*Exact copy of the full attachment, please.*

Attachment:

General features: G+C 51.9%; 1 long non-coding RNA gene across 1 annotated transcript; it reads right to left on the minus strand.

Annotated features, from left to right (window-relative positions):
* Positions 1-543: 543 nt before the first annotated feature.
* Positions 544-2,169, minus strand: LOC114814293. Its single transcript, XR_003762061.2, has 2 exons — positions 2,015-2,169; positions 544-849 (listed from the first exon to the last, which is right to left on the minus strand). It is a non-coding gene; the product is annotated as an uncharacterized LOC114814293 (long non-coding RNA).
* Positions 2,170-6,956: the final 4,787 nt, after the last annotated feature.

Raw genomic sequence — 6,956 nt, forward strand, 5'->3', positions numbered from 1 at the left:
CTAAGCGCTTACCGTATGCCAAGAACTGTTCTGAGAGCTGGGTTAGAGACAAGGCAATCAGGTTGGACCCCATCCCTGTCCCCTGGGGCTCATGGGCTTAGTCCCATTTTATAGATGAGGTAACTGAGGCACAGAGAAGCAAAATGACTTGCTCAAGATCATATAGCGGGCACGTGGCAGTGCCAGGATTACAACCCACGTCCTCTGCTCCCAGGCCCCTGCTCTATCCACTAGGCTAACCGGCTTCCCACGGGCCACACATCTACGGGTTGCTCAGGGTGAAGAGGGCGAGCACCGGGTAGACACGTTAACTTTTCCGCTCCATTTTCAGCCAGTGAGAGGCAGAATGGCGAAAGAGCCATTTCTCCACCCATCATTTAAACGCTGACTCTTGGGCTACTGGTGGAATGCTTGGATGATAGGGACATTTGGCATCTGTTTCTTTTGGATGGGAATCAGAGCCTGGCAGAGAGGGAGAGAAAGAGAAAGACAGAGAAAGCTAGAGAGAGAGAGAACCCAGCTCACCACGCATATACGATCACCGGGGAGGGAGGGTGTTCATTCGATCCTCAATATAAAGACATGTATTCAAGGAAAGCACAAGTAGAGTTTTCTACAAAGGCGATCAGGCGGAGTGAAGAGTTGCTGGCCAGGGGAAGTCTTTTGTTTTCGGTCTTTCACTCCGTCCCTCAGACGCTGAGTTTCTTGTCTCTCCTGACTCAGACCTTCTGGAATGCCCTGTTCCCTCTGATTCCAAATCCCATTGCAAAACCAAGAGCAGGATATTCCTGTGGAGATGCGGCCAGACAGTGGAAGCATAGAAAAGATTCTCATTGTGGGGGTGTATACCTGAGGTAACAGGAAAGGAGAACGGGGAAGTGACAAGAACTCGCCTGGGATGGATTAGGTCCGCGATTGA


General features: G+C 51.9%; 1 long non-coding RNA gene across 1 annotated transcript; it reads right to left on the minus strand.

Annotated features, from left to right (window-relative positions):
* Positions 1-543: 543 nt before the first annotated feature.
* Positions 544-2,169, minus strand: LOC114814293. Its single transcript, XR_003762061.2, has 2 exons — positions 2,015-2,169; positions 544-849 (listed from the first exon to the last, which is right to left on the minus strand). It is a non-coding gene; the product is annotated as an uncharacterized LOC114814293 (long non-coding RNA).
* Positions 2,170-6,956: the final 4,787 nt, after the last annotated feature.

Raw genomic sequence — 6,956 nt, forward strand, 5'->3', positions numbered from 1 at the left:
CTAAGCGCTTACCGTATGCCAAGAACTGTTCTGAGAGCTGGGTTAGAGACAAGGCAATCAGGTTGGACCCCATCCCTGTCCCCTGGGGCTCATGGGCTTAGTCCCATTTTATAGATGAGGTAACTGAGGCACAGAGAAGCAAAATGACTTGCTCAAGATCATATAGCGGGCACGTGGCAGTGCCAGGATTACAACCCACGTCCTCTGCTCCCAGGCCCCTGCTCTATCCACTAGGCTAACCGGCTTCCCACGGGCCACACATCTACGGGTTGCTCAGGGTGAAGAGGGCGAGCACCGGGTAGACACGTTAACTTTTCCGCTCCATTTTCAGCCAGTGAGAGGCAGAATGGCGAAAGAGCCATTTCTCCACCCATCATTTAAACGCTGACTCTTGGGCTACTGGTGGAATGCTTGGATGATAGGGACATTTGGCATCTGTTTCTTTTGGATGGGAATCAGAGCCTGGCAGAGAGGGAGAGAAAGAGAAAGACAGAGAAAGCTAGAGAGAGAGAGAACCCAGCTCACCACGCATATACGATCACCGGGGAGGGAGGGTGTTCATTCGATCCTCAATATAAAGACATGTATTCAAGGAAAGCACAAGTAGAGTTTTCTACAAAGGCGATCAGGCGGAGTGAAGAGTTGCTGGCCAGGGGAAGTCTTTTGTTTTCGGTCTTTCACTCCGTCCCTCAGACGCTGAGTTTCTTGTCTCTCCTGACTCAGACCTTCTGGAATGCCCTGTTCCCTCTGATTCCAAATCCCATTGCAAAACCAAGAGCAGGATATTCCTGTGGAGATGCGGCCAGACAGTGGAAGCATAGAAAAGATTCTCATTGTGGGGGTGTATACCTGAGGTAACAGGAAAGGAGAACGGGGAAGTGACAAGAACTCGCCTGGGATGGATTAGGTCCGCGATTGA